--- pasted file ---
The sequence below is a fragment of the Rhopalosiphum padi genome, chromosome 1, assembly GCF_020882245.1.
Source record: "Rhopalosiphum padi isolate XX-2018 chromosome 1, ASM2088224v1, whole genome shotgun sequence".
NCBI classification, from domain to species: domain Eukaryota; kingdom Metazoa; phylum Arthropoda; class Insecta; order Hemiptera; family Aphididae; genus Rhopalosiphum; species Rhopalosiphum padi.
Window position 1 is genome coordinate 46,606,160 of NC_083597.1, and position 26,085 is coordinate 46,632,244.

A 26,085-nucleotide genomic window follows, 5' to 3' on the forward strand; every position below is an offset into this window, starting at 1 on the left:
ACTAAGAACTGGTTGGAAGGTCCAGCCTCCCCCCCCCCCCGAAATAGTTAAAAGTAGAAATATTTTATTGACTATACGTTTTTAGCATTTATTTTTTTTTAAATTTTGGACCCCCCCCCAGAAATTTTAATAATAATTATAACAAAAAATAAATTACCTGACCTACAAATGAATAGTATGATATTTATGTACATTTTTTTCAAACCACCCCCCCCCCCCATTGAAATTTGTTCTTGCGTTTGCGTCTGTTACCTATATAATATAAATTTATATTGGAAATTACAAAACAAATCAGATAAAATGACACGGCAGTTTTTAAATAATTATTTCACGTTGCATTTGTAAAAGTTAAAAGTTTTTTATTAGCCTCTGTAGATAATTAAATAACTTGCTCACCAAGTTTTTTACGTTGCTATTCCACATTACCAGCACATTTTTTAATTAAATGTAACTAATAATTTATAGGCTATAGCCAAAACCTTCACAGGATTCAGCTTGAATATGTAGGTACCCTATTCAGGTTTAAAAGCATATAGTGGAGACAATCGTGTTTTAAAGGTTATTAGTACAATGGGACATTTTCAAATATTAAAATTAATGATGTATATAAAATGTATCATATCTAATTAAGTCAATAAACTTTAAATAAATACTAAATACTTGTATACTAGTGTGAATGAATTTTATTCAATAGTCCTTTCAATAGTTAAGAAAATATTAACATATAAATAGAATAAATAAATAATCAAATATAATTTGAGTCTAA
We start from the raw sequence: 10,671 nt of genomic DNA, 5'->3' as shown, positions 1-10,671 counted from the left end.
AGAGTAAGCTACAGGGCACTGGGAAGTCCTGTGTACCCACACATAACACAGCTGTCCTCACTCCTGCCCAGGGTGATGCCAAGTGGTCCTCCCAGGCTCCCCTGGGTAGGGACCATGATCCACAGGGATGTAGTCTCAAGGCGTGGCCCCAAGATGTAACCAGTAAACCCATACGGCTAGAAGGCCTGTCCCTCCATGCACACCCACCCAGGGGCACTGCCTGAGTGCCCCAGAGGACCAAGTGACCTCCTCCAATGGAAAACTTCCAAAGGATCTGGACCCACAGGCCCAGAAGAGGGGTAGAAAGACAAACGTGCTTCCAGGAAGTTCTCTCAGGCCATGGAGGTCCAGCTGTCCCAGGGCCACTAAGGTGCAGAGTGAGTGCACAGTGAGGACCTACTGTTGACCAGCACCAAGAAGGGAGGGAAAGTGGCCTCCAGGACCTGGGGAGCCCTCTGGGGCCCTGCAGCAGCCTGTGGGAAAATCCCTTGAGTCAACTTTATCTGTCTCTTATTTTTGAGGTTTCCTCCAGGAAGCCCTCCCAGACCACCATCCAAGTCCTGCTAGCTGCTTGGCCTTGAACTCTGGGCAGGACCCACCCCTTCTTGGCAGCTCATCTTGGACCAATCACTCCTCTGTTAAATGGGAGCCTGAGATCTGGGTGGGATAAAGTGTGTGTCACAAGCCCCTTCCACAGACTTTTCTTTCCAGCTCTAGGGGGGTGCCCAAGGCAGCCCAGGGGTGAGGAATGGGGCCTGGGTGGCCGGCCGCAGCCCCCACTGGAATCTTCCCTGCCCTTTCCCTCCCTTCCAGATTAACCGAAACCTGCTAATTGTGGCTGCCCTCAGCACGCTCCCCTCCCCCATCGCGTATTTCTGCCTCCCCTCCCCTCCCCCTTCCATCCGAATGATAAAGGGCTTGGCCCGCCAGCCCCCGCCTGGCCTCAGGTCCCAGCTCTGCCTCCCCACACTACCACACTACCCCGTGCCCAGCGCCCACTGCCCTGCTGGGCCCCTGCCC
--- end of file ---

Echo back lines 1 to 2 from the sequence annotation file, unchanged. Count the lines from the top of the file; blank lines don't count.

The sequence below is a fragment of the Rhopalosiphum padi genome, chromosome 1, assembly GCF_020882245.1.
Source record: "Rhopalosiphum padi isolate XX-2018 chromosome 1, ASM2088224v1, whole genome shotgun sequence".